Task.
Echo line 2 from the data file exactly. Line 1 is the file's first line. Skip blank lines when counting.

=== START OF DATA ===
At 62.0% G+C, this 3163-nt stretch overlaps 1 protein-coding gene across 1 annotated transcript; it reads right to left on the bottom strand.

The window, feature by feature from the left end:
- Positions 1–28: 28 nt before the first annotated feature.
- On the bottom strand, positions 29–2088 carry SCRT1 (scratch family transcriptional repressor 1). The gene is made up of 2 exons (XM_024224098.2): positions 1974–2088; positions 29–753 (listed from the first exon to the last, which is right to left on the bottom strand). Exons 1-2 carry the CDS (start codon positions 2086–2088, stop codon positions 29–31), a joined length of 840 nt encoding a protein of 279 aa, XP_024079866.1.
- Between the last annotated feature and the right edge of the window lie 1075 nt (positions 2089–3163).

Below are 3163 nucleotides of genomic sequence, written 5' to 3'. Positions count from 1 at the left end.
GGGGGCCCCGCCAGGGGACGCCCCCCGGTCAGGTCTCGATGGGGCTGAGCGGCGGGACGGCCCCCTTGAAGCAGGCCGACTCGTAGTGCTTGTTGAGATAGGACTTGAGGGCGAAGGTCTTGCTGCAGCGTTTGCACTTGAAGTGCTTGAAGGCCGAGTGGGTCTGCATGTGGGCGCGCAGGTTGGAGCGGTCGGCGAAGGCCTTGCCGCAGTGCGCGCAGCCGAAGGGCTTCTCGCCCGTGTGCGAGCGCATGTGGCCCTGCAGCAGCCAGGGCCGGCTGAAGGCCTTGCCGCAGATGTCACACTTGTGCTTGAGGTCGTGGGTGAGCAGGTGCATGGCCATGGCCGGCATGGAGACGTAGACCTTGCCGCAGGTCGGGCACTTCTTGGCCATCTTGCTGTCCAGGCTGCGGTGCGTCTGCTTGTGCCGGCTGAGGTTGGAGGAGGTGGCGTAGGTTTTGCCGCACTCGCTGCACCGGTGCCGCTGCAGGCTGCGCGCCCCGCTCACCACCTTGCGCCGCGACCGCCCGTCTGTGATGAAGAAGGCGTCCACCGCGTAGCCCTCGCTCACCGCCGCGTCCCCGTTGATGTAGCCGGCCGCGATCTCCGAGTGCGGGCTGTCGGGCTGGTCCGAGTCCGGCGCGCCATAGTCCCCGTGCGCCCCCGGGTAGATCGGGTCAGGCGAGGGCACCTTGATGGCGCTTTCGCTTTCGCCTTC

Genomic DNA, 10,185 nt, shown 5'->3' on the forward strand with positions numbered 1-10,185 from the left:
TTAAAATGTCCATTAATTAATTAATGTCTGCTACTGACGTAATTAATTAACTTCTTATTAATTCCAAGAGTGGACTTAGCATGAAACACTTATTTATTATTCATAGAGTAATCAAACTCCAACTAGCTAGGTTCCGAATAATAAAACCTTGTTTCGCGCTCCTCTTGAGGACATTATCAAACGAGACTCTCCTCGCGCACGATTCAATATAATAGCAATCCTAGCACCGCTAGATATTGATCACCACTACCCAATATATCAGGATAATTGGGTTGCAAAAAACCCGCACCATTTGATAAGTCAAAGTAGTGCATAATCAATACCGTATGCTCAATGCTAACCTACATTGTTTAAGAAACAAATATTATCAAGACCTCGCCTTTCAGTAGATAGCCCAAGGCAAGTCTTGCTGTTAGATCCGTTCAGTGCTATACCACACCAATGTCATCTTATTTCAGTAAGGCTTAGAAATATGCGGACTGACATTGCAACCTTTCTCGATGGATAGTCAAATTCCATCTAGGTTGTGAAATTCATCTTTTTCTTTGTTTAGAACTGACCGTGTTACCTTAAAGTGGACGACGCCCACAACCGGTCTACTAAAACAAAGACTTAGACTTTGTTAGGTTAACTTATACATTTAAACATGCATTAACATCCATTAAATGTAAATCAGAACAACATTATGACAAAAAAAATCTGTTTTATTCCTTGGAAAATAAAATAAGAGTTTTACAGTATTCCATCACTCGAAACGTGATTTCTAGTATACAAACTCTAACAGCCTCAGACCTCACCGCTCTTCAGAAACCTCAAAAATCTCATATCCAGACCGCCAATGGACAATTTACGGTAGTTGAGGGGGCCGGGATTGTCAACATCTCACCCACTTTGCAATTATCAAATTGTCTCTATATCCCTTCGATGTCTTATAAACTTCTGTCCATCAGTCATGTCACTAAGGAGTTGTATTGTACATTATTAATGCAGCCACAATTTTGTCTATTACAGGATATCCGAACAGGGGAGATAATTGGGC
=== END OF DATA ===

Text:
The window, feature by feature from the left end: